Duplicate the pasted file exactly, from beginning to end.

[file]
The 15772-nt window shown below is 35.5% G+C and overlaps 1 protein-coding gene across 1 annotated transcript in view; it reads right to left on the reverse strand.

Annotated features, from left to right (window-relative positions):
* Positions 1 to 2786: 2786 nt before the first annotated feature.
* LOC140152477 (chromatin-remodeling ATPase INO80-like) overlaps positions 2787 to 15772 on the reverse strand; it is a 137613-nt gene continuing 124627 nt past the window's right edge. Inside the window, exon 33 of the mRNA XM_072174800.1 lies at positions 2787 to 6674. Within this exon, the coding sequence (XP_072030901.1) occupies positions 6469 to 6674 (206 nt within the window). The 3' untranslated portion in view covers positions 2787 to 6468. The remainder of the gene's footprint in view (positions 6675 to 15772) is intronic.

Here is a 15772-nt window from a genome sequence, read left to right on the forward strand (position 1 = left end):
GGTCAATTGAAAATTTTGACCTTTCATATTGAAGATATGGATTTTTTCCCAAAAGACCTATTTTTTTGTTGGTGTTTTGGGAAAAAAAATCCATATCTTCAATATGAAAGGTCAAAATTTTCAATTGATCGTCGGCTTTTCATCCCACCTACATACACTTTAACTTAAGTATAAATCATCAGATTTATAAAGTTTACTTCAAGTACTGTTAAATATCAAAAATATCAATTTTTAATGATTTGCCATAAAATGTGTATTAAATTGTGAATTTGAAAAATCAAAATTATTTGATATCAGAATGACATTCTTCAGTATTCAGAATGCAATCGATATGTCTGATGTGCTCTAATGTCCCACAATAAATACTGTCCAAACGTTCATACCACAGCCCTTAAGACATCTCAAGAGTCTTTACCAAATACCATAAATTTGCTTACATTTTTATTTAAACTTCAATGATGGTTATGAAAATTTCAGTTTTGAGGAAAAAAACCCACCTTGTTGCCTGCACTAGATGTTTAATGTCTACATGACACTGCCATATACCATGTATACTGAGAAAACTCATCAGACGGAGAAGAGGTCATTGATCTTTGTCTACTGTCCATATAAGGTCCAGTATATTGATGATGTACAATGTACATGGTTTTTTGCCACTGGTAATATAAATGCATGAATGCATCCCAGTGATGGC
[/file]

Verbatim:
The 15772-nt window shown below is 35.5% G+C and overlaps 1 protein-coding gene across 1 annotated transcript in view; it reads right to left on the reverse strand.

Annotated features, from left to right (window-relative positions):
* Positions 1 to 2786: 2786 nt before the first annotated feature.
* LOC140152477 (chromatin-remodeling ATPase INO80-like) overlaps positions 2787 to 15772 on the reverse strand; it is a 137613-nt gene continuing 124627 nt past the window's right edge. Inside the window, exon 33 of the mRNA XM_072174800.1 lies at positions 2787 to 6674. Within this exon, the coding sequence (XP_072030901.1) occupies positions 6469 to 6674 (206 nt within the window). The 3' untranslated portion in view covers positions 2787 to 6468. The remainder of the gene's footprint in view (positions 6675 to 15772) is intronic.

Here is a 15772-nt window from a genome sequence, read left to right on the forward strand (position 1 = left end):
GGTCAATTGAAAATTTTGACCTTTCATATTGAAGATATGGATTTTTTCCCAAAAGACCTATTTTTTTGTTGGTGTTTTGGGAAAAAAAATCCATATCTTCAATATGAAAGGTCAAAATTTTCAATTGATCGTCGGCTTTTCATCCCACCTACATACACTTTAACTTAAGTATAAATCATCAGATTTATAAAGTTTACTTCAAGTACTGTTAAATATCAAAAATATCAATTTTTAATGATTTGCCATAAAATGTGTATTAAATTGTGAATTTGAAAAATCAAAATTATTTGATATCAGAATGACATTCTTCAGTATTCAGAATGCAATCGATATGTCTGATGTGCTCTAATGTCCCACAATAAATACTGTCCAAACGTTCATACCACAGCCCTTAAGACATCTCAAGAGTCTTTACCAAATACCATAAATTTGCTTACATTTTTATTTAAACTTCAATGATGGTTATGAAAATTTCAGTTTTGAGGAAAAAAACCCACCTTGTTGCCTGCACTAGATGTTTAATGTCTACATGACACTGCCATATACCATGTATACTGAGAAAACTCATCAGACGGAGAAGAGGTCATTGATCTTTGTCTACTGTCCATATAAGGTCCAGTATATTGATGATGTACAATGTACATGGTTTTTTGCCACTGGTAATATAAATGCATGAATGCATCCCAGTGATGGC